Notably, she felt the need to correct the image being portrayed of her by the International Peace Bureau in granting her the 2013 Sean MacBride peace award. In her first public statement following her sentencing, she clarified her actions as having been motivated by a desire to inform the public, not as against war or for peace. Regarding the award, she wrote, “It seems that I’ve been left out of the process.” In identifying this instance of being left out, she touched on a fundamental division between those who consider themselves advocates and those for whom they advocate. Beyond hero worship or promoting identity politics, the claiming of Chelsea spotlights a tendency on the part of advocates and activists to speak for those who they see as lacking a voice of their own.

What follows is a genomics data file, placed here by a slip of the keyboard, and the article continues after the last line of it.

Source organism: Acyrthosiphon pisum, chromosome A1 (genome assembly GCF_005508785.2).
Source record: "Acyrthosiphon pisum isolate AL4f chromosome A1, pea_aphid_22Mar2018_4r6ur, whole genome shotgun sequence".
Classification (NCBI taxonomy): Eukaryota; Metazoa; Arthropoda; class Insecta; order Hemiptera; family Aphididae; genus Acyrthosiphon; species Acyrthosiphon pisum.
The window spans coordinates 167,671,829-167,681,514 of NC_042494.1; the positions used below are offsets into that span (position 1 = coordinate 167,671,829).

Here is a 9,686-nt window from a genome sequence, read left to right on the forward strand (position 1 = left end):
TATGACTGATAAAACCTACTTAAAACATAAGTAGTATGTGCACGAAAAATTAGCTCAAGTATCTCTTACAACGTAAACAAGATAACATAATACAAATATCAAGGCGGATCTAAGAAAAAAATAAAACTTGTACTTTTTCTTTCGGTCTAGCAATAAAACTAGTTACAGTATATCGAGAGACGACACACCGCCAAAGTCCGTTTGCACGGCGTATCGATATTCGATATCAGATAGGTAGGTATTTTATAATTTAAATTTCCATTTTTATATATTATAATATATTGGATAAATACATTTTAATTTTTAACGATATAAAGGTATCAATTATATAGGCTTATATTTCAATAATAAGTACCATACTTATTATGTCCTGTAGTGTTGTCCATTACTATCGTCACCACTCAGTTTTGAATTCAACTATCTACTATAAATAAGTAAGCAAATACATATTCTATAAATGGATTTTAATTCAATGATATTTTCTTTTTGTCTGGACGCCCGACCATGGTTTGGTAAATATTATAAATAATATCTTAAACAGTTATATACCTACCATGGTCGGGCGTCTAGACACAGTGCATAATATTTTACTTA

Iraq Veterans Against the War (IVAW), another antiwar organization that has supported Manning throughout her ordeal, issued a thoughtful, informed statement following her coming out that upheld her right to self-determination and drew on intersections among militarism, capitalism, transphobia, and incarceration. In it, IVAW took the opportunity to educate its members about the particular challenges faced by trans veterans and prisoners and to recommit to “stand[ing] behind Chelsea Manning, not in spite of her announcement, but in complete support and celebration of it.”

Calvin used to edit WIN magazine under a different name and set of pronouns. These days he can be found working, performing, and generally causing trouble in small-town New England.


Calvin Rey Moen

Poet, activist, editor and writer Calvin Rey Moen was Editor/Publisher of WIN magazine for several years. He now lives in Brattleboro, Vermont.